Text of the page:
Everyone with a sibling knows that familiar feeling of intense connection. Whether it’s out of love or competitive jealousy, growing up as a child in the same house as someone near your age breeds a strange level of intimacy. Luckily, we part ways with our siblings as we get older, just before we’re on the brink of killing each other.
This was something the Hilton sisters never had. Daisy and Violent were born conjoined at the hip. Rather than see this as a hindrance in life, they made a career out of it. Their story even inspired two Broadway musicals.
Daisy and Violet were born back-to-back in Brighton, England, to an unwed mother. Their deformity made their mother afraid, and she refused to feed them. They were adopted by Mary Hilton, their mother’s employer at a bar. Mary started allowing bar regulars a peek at the girls conjoined flesh for a price.
The twins’ popularity grew when Mary took them on tour in Germany and Australia. They even performed a tap dance number with Bob Hope in 1926.
After the death of Mary Hilton, the sisters were essentially held captive until 1931 by their new managers, Edith and Meyer Meyers (Mary’s daughter and son-in-law). The pair would beat them if they did not wish to perform. When the twins got older, they sued the Meyers for $100,000, dyed their hair blonde, and started an immensely popular vaudeville act called “The Hilton Sisters’ Revue.”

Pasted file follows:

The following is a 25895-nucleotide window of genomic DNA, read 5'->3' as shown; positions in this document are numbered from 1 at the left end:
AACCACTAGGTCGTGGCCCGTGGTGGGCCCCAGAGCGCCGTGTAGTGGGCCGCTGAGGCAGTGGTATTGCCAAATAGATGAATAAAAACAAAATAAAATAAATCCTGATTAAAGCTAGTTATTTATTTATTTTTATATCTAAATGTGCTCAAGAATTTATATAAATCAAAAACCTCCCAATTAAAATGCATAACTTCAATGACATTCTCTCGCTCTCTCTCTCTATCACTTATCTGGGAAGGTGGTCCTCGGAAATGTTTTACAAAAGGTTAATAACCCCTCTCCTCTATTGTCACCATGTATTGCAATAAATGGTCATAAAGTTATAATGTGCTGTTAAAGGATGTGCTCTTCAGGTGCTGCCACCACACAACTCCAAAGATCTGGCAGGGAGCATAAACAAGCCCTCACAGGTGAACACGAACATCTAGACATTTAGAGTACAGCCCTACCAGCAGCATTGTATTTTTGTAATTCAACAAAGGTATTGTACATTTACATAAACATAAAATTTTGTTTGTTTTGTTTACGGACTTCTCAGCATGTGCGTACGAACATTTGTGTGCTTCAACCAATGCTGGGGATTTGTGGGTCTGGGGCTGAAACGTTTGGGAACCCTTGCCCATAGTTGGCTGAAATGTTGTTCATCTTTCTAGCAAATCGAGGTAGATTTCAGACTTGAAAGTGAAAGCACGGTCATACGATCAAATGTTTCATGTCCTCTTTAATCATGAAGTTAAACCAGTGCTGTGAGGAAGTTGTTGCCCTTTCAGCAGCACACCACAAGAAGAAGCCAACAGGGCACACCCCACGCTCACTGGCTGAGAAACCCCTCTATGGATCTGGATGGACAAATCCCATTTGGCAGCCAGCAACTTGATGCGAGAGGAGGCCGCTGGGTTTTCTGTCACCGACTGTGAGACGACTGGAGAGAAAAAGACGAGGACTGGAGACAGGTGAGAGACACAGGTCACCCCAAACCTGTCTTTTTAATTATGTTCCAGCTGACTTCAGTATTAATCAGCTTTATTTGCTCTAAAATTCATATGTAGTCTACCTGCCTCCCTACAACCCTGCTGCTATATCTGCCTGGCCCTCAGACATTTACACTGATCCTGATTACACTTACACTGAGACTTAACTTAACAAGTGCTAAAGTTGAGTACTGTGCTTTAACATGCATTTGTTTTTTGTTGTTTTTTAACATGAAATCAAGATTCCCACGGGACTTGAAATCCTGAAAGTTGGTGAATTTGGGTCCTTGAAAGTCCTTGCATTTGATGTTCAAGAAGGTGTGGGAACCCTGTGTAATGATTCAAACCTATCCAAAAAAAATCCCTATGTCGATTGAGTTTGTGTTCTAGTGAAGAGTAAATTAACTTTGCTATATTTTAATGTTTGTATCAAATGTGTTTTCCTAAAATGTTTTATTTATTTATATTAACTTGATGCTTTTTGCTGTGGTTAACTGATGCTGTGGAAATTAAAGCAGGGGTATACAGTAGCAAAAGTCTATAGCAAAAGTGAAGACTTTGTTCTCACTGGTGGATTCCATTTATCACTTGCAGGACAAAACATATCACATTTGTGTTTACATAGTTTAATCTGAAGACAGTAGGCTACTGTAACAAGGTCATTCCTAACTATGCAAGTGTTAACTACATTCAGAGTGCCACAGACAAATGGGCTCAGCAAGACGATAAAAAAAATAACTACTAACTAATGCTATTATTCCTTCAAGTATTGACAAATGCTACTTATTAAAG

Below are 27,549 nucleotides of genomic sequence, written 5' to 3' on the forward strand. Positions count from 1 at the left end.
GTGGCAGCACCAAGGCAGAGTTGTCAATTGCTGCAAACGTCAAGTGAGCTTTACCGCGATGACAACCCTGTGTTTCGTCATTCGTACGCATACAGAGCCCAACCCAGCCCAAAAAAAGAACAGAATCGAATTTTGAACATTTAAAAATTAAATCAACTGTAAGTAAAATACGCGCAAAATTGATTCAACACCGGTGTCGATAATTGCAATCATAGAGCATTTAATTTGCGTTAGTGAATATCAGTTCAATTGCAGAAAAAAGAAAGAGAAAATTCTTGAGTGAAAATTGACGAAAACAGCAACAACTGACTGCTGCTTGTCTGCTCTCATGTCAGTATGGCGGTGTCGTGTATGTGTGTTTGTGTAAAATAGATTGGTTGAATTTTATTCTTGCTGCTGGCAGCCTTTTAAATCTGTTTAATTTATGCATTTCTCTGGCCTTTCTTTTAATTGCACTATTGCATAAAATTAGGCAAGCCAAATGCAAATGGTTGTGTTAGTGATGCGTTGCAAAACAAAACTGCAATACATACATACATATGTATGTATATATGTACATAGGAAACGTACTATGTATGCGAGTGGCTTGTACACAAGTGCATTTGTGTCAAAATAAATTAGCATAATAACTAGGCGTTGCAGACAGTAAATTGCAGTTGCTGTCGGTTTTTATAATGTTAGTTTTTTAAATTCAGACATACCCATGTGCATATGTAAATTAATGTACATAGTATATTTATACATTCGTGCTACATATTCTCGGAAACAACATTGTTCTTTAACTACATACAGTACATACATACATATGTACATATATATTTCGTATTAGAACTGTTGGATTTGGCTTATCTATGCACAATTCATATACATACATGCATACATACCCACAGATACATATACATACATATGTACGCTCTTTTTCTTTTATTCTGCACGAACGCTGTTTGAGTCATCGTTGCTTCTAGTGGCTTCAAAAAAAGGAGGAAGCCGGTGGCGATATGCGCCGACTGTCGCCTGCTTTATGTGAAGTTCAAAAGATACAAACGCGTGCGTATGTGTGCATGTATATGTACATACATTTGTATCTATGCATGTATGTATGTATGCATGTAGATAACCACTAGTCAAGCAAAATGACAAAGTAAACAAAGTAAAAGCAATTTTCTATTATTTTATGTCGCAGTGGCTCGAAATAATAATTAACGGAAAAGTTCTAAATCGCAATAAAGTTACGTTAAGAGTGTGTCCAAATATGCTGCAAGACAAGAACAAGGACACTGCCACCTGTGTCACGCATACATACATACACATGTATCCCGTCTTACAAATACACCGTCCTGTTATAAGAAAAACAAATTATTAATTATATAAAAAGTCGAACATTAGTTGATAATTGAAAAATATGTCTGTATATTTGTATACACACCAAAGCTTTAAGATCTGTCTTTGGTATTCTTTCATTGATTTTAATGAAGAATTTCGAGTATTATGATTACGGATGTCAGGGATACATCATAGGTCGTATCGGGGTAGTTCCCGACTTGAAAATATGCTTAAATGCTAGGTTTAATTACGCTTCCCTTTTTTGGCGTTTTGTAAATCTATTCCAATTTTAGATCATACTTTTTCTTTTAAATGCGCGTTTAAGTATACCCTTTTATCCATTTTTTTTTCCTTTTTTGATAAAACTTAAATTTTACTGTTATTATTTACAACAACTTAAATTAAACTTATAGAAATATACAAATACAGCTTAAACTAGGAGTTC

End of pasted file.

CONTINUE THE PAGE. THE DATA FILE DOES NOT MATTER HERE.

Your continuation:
Violet fell in love with a man named Maurice L. Lambert, and the two wished to be wed. Sadly, they were denied a wedding license. Daisy pleaded the court to let her sister have this happiness, but judges in 21 states ruled it “immoral” to allow Violet to marry the man she loved.
Vaudeville slowly died, so the sisters turned to burlesque. When burlesque didn’t work out, they toured drive-in movie theaters. When drive-in movie theaters didn’t want them, they moved to Charlotte, North Carolina, to spend the rest of their days as check-out clerks. “You only have to pay one of us,” they told the grocery store manager.
Daisy and Violet vowed that when it came time to die, they would both go together. Indeed, a type of flu killed Daisy first. Violet died two days later.
Side Show, a musical based on the Hilton sisters’ lives, was recently featured at the Kennedy Center. The show eventually opened on Broadway (and made a promotional appearance at the Macy’s Thanksgiving Day Parade), only to recently close. The fascination with the girls lives on through various documentaries and characters based on them, such as Bette and Dot Tattler on the FX hit American Horror Story: Freak Show. Their life and stories will forever live in entertainment, a world they loved and lived in for their entire lives.